The screams of "I can't breathe" reach the White House

Protests over the death of African-American citizen George Floyd reached the White House on Friday, where a large group of protesters joined the cry of "I can't breathe."

The initially peaceful mobilization led to skirmishes with the police and Secret Service agents after the arrest of at least two of the protesters, which was answered with plastic bottles thrown by some of those present, according to local media.

"The White House is under orders to close the Secret Service due to protests outside by George Floyd," the correspondent for NBC News, wrote on his Twitter account, indicating that he remained with a dozen reporters inside the west wing. from the US Government headquarters.

The measure was later lifted, The Washington Post newspaper said.

In videos that circulated on social networks, a young man is seen climbing up the bars of the Freedman Bank building, located in front of the presidential residence and where the Office of Foreign Assets Control and other official agencies operate, to paint graffiti against the US President Donald Trump amid applause.

The protesters on more than one occasion tore down some of the barricades installed in front of the White House, which generated some moments of tension.

The protest began with a rally in which the participants, many of them wearing a mask to protect against the coronavirus, chanted "I can't breathe" and even mentioned the death of African-American policeman George Floyd on different posters.

Floyd died last Monday night after being violently detained on suspicion of trying to use a fake $ 20 bill at a supermarket. In videos recorded by passers-by, an agent appears with his knee around his neck for several minutes.

"Please, please, please, I can't breathe. Please," Floyd is heard, dying.

Floyd's "can't breathe" has become the cry of protests in recent days in Minneapolis, which have spread to other parts of the country.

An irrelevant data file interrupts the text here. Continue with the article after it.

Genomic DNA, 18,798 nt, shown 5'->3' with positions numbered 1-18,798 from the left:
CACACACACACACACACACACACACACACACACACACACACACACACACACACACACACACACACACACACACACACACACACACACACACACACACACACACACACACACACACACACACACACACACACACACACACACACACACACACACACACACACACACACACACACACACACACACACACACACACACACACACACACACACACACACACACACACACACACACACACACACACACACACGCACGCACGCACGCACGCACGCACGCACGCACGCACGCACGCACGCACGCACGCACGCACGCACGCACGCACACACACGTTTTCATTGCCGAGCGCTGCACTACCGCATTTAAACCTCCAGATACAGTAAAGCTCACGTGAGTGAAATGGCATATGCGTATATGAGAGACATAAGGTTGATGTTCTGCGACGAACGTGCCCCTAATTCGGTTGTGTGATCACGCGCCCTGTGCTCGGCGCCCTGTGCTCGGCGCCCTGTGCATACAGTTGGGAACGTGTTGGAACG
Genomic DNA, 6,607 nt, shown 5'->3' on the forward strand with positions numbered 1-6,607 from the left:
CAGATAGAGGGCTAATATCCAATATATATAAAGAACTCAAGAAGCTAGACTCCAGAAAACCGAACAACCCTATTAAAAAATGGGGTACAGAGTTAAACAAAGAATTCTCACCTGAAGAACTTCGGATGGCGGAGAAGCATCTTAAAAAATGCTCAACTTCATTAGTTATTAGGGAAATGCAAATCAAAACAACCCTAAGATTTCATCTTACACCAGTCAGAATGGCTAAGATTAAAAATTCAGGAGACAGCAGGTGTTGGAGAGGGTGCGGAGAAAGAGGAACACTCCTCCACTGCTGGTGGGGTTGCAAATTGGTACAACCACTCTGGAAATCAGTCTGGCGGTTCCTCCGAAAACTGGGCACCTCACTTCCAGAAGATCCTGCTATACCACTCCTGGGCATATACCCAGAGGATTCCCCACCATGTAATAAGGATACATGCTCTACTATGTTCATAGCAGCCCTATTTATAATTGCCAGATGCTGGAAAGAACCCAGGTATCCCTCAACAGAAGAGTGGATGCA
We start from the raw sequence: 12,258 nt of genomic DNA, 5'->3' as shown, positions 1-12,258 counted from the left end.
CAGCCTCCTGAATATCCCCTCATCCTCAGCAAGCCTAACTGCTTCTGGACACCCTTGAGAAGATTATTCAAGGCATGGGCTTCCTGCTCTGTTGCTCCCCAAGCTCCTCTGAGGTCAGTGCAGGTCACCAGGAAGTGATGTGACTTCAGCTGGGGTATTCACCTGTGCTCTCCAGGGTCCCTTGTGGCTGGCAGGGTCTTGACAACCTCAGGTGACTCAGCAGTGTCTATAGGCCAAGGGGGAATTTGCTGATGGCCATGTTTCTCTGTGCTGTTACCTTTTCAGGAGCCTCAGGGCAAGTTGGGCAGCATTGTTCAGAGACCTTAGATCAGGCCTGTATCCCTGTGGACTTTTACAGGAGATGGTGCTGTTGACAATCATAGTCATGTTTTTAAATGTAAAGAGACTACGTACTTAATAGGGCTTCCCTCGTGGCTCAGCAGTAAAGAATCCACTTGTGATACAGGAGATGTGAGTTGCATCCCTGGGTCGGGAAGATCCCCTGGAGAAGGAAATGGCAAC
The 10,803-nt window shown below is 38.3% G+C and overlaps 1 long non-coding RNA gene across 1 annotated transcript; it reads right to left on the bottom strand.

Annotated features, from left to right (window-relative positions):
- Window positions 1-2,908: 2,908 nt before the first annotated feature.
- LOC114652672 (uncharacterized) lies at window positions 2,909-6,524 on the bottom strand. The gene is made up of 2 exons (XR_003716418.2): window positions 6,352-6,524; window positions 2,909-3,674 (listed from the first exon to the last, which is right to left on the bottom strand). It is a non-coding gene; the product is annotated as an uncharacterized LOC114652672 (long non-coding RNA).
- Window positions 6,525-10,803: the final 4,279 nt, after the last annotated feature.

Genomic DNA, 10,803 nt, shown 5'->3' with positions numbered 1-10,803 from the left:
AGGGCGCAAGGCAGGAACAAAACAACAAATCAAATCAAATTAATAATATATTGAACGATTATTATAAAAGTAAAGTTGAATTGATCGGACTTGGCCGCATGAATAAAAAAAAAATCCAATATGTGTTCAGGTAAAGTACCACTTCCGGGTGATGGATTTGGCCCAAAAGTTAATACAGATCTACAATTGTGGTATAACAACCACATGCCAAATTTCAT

Also in Atlanta protests by this fact were registered, that derived in violent acts.

A crowd gathered in front of the CNN headquarters in Atlanta and threw stones at the facade.

Amid the confusion, several police vehicles that remained parked were also targeted by stones and other blunt objects, and at least one of them was burned.

From this Friday and until Sunday morning, the curfew declared by the mayors of Minneapolis and Saint Paul, known as the "twin" cities because they are only separated by the Mississippi, is in place to appease the protests and riots that have occurred in recent three days for Floyd's death.

The curfew was declared today after a night of riots, with looting and the burning of a police station in Minneapolis.

This Friday the prosecution formally charged Officer Derek Chauvin, the cop who was shot by passers-by in Minneapolis with his knee to Floyd's neck, of third-degree murder and reckless manslaughter.

Hennepin County (Minnesota) District Attorney Mike Freeman filed the charges shortly after the announcement of Chauvin's arrest and explained that he did not do so earlier because he lacked sufficient evidence.


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